Benally nodded. “Especially with no shoes.”
I handed back the license.
After the lab techs and body baggers finished, Benally and I went into the kitchen. The techs had kindly left most of the blood for me to clean up.
“So.” I scratched my unshaven chin in what I hoped was a sage sort of way. “The guy goes through all the backyards in the neighborhood till he finds my unlocked door. Then he steps inside, springs a leak in his back, and lies down dead on my kitchen linoleum.”
“Sure, I buy that. Who wouldn’t?”
“Oh yeah, I forgot it was your guys who sold us Manhattan for twenty-four bucks and some beads.”
“Not my clan.”
“Okay, okay. Let’s think about this.” I circled the blood stain. “The guy looked like he’d been in a fight. But not here. The kitchen is just the way I left it.”
“Too bad he didn’t bother washing your dishes.” Benally smirked.
I ignored that.
“He wasn’t wearing shoes or a coat. I know this isn’t Chicago but it’s what, forty degrees out?”
Benally dipped his head once. “Means he didn’t come far.”
“So if he wasn’t stabbed here, he was leaking blood all the way. Want to demonstrate some of those famous Navajo tracking skills?”
We stepped around the blood, and I followed Benally out my back door and down a couple of wooden steps. Sure enough, there were rust-colored drops on the treads and the sidewalk leading to the alley.
“Watch and learn, paleface.”
The blood spots on the back sidewalk weren’t as bright as Hansel and Gretel’s white pebbles but clear enough. Even I could see that my visitor had come through the gate in the chain-link fence that separated the yard from the dirt-track alley. The dirt made the drops harder to see. I went left and Benally went right a few paces, peering at the packed earth.
“Found one.” Benally pointed near his right foot. “There’s another. Looks like they go this way.”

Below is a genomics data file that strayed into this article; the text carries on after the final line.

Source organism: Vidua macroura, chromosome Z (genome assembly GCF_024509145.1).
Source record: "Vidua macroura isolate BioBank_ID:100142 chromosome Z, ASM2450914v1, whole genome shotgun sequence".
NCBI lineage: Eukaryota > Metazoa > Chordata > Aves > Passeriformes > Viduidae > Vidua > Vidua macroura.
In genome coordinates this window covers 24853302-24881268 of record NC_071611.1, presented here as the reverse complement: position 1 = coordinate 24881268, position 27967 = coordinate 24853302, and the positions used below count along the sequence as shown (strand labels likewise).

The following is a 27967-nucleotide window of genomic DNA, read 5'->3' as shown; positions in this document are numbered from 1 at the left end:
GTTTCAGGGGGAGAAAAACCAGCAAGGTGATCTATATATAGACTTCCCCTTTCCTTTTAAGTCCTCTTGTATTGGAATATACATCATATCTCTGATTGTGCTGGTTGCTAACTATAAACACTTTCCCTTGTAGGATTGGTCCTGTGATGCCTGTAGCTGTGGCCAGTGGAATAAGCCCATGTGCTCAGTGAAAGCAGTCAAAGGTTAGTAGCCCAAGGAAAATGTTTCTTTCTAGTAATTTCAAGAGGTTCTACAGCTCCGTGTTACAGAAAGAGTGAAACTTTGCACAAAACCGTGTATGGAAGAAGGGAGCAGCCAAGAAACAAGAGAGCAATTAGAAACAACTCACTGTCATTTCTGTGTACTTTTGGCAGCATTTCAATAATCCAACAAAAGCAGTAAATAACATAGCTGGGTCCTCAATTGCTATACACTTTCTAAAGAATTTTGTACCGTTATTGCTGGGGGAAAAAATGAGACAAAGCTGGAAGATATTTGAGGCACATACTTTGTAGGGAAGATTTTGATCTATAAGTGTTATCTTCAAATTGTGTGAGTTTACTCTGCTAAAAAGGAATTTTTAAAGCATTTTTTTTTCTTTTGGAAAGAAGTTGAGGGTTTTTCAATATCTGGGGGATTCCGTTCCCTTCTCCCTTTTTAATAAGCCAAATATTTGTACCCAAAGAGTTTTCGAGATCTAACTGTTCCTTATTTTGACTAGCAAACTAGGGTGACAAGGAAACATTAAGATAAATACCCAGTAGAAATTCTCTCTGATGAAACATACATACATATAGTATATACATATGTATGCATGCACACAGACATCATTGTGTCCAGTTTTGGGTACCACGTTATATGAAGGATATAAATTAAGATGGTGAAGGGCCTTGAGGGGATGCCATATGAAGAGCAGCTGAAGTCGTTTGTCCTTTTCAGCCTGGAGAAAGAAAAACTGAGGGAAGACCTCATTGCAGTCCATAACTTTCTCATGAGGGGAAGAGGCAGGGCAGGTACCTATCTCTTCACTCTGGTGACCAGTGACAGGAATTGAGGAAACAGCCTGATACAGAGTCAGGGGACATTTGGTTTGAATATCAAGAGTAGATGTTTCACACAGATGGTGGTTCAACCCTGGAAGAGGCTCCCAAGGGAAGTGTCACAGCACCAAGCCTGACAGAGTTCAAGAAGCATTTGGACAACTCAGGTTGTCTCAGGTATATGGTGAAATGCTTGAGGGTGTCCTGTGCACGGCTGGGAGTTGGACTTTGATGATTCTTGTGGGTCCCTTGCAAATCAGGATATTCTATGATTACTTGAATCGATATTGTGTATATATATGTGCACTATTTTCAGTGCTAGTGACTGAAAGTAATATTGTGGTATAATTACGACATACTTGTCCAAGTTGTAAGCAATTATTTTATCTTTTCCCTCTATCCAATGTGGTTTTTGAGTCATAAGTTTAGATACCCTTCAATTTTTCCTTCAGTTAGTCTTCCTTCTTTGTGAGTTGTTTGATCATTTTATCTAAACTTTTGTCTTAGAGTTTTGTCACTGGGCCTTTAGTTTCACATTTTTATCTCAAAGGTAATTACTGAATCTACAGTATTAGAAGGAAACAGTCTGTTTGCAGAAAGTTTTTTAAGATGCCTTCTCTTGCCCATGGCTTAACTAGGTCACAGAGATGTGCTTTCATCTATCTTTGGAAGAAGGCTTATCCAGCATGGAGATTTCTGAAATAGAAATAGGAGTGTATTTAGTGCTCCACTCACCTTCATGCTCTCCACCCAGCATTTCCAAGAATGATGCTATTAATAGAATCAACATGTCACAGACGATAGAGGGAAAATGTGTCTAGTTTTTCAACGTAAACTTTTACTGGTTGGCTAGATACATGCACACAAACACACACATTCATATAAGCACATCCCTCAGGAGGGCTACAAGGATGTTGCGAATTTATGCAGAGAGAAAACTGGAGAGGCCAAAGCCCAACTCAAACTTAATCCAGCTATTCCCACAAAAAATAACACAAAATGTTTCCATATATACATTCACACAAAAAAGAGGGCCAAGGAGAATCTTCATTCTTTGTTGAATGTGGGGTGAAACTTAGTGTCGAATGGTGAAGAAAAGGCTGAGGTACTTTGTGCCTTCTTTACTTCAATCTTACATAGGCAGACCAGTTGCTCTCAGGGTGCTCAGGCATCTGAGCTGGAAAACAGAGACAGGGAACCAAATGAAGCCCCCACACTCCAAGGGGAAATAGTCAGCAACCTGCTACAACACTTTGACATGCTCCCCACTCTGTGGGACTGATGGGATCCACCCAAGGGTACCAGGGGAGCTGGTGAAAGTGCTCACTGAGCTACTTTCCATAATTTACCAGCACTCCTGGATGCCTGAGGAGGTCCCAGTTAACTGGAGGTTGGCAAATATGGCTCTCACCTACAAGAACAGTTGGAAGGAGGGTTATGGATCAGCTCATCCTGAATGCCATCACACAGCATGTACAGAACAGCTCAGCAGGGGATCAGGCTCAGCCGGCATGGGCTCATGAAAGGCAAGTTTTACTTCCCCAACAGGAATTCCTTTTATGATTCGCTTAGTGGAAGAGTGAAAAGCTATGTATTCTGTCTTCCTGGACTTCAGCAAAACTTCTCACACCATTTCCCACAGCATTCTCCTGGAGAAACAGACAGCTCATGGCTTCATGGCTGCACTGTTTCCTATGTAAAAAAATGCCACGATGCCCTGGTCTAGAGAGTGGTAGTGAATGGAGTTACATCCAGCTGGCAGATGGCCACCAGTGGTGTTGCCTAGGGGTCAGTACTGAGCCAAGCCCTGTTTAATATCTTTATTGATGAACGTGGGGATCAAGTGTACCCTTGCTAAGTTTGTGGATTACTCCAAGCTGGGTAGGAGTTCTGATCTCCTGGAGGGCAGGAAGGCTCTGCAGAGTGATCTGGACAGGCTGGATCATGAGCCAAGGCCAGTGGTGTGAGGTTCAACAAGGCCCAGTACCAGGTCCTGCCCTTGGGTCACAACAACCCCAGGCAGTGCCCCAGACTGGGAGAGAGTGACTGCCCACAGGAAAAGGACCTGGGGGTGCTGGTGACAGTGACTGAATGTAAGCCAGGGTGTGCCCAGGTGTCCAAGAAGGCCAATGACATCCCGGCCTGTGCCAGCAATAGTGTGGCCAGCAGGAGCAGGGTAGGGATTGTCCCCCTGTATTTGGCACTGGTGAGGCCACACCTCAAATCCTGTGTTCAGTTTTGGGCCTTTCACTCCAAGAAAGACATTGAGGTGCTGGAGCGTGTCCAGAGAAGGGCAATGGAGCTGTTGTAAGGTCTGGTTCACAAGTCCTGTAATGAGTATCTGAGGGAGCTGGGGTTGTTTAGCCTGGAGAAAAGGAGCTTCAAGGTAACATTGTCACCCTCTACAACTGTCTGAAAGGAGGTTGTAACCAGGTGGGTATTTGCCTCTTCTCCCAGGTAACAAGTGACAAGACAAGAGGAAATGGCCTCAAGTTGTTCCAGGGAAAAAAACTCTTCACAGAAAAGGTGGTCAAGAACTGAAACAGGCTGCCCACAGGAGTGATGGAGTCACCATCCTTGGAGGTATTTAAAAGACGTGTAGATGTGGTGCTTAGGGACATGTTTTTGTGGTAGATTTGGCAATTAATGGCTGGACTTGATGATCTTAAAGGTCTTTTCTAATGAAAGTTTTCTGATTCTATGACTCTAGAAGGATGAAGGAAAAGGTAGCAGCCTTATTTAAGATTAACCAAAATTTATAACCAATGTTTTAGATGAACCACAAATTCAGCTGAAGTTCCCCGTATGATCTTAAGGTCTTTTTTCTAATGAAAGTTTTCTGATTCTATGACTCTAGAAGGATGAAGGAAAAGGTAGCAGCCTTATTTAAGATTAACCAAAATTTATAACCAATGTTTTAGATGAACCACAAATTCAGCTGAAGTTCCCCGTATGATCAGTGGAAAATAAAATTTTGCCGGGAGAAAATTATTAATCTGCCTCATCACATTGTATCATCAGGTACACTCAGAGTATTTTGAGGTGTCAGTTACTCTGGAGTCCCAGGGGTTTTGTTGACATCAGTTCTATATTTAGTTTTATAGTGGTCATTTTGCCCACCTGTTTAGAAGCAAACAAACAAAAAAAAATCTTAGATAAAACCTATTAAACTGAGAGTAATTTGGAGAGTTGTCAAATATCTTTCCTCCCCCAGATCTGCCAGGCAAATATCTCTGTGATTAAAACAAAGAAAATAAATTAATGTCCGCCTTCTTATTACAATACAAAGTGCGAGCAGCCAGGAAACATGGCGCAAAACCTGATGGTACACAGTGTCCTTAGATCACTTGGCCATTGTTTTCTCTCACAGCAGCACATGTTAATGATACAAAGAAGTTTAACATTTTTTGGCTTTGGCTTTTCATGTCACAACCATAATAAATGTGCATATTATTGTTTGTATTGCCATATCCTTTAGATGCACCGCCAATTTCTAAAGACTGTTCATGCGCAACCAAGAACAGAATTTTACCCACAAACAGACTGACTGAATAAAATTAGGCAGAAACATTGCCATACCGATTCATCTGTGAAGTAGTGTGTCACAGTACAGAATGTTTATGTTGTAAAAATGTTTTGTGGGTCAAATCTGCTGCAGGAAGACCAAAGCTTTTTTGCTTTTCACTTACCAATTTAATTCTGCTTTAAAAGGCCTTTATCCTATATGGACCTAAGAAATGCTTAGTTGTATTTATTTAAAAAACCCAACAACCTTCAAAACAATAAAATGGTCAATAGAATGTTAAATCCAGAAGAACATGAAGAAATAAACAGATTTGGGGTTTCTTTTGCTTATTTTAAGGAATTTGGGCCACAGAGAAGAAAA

We followed the trail. Actually Benally followed it and I followed him. At the end of the alley, the drops veered toward the service entrance of a corner store. The door was ajar, a dark smear on the door handle.
Benally raised his eyebrows and lowered his voice. “What is this place?”
“Convenience store. Sandwiches, cigarettes, lottery tickets.”
“Hard to stab yourself in the back making a sandwich.”
He motioned me to wait and headed around to the front. Of course, I waited. Maybe twenty seconds. Then I pushed open the door. Slowly, with one index finger. I didn’t really expect a knife-wielding killer to jump out, but there was no point being careless.
The door opened into a fluorescent-lit kitchen-slash-storeroom. A stainless-steel mixing bowl sat upside down on the linoleum floor. Chopped lettuce lay scattered nearby, along with a broken plate, a couple of heavy coffee mugs that hadn’t broken, some flatware — and a bloody knife.
Benally walked in from the front of the store. He wasn’t surprised that I was already inside. “Nobody in the store but it’s open for business. Money in the cash register.
Everything looks okay.” He surveyed the mess. “Not okay in here.”
I pointed to the knife.
Benally sighed and reached for his shoulder mike. “I’ll call the lab guys back.”
While he called in, I mostly stood still and looked around. Except for the chaos at my feet, the kitchen was clean and well kept. Wire-mesh shelves held supplies. A padlocked walk-in freezer took up most of one wall. A bloody handprint on the freezer door caught my eye.
I’d been in the store several times to buy this and that. Owner seemed like a nice guy.
Older man. Kept a neat place. He’d told me the store had been a butcher shop years back before he bought it. Asked if I was a hunter. Offered to store meat for me in the old walk-in freezer because he didn’t need that much room for his deli supplies. Said he rented freezer space to several deer hunters. Seemed surprised when I told him I wasn’t a hunter.
The only thing out of place in the back room was an Army-surplus cot squeezed into one corner. Not exactly standard kitchen equipment. Come to think of it, probably a health-code violation. A leather jacket hung on a nearby hook. Next to the cot stood a pair of worn boots.
Benally finished calling in.
I gestured to the cot and clothing. “What was the dead guy’s name again?”
Benally pulled out the wallet. “Lapahie. Robert M. Lapahie.”
I knew that name sounded familiar earlier. “Lapahie is the name of the guy who runs this store.”
“Same guy?”
“Not the dead man. This Lapahie is older. Probably early sixties.”
“Father and son?” Benally drew his lips into a grimace. “Looks like someone’s been living here.”
“I recall Lapahie saying he lived in some valley or other. Don’t remember if he mentioned a son.”
“Could just as easily be the old man himself. A falling out with his wife and he’s camping out here till she cools down.”